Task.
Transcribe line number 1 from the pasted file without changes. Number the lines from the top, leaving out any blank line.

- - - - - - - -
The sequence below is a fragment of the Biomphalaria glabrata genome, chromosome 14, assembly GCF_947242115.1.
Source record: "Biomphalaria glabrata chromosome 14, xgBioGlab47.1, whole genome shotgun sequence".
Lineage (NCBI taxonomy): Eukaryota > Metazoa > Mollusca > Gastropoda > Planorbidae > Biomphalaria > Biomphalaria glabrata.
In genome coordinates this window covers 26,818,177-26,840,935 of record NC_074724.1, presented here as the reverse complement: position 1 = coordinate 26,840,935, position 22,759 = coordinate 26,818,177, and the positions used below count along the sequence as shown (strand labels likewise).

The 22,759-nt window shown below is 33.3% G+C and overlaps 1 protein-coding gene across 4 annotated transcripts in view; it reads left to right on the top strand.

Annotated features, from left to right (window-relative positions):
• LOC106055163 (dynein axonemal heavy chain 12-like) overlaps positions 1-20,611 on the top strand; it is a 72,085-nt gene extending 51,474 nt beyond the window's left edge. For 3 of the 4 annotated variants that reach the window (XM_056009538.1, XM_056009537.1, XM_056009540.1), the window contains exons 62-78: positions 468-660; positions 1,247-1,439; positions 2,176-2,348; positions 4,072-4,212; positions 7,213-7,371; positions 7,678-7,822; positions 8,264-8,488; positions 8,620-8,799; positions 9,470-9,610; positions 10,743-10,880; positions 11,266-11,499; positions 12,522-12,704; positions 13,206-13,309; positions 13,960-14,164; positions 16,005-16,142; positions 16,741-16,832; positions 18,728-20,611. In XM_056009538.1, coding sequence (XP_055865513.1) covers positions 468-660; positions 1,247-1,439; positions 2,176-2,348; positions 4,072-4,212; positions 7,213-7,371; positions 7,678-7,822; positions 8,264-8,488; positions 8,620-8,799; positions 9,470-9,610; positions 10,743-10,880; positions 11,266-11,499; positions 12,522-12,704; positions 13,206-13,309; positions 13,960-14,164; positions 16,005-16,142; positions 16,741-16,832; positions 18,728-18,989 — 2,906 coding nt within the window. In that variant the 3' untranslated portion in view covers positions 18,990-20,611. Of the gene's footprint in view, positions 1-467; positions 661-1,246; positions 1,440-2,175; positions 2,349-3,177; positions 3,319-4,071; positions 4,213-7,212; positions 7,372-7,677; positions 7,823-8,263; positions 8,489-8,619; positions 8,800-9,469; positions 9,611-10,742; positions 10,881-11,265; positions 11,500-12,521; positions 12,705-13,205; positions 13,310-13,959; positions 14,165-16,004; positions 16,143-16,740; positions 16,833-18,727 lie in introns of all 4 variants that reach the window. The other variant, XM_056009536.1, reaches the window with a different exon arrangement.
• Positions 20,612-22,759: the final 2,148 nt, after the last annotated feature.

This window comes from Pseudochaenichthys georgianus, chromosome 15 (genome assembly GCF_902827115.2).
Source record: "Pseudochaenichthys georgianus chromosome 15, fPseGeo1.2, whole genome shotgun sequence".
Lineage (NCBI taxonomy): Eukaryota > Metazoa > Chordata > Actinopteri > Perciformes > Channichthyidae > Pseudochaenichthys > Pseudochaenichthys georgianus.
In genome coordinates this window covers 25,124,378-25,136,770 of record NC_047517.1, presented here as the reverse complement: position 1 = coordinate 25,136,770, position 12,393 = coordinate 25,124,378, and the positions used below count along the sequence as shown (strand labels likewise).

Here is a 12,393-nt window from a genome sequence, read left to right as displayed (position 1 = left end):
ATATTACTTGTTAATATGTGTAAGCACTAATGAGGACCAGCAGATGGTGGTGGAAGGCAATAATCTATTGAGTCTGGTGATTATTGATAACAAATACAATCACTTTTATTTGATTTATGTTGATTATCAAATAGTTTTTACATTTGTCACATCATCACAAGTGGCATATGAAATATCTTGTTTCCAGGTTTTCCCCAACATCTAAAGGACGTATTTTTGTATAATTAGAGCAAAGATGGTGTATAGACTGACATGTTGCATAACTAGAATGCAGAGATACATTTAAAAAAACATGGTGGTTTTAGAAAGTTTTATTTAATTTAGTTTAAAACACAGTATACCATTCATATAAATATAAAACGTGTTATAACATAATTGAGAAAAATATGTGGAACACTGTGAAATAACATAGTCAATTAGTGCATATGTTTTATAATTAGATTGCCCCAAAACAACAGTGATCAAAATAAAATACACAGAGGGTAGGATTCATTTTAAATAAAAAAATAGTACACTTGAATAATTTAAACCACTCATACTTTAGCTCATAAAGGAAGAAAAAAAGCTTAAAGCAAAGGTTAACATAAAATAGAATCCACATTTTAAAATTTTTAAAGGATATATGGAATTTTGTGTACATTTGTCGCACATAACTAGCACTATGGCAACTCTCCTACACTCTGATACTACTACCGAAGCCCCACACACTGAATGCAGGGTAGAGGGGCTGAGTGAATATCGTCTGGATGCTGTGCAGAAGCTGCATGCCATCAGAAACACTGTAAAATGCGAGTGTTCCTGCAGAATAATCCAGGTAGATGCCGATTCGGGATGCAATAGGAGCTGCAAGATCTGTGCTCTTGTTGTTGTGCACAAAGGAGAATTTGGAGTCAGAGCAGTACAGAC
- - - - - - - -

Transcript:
The sequence below is a fragment of the Biomphalaria glabrata genome, chromosome 14, assembly GCF_947242115.1.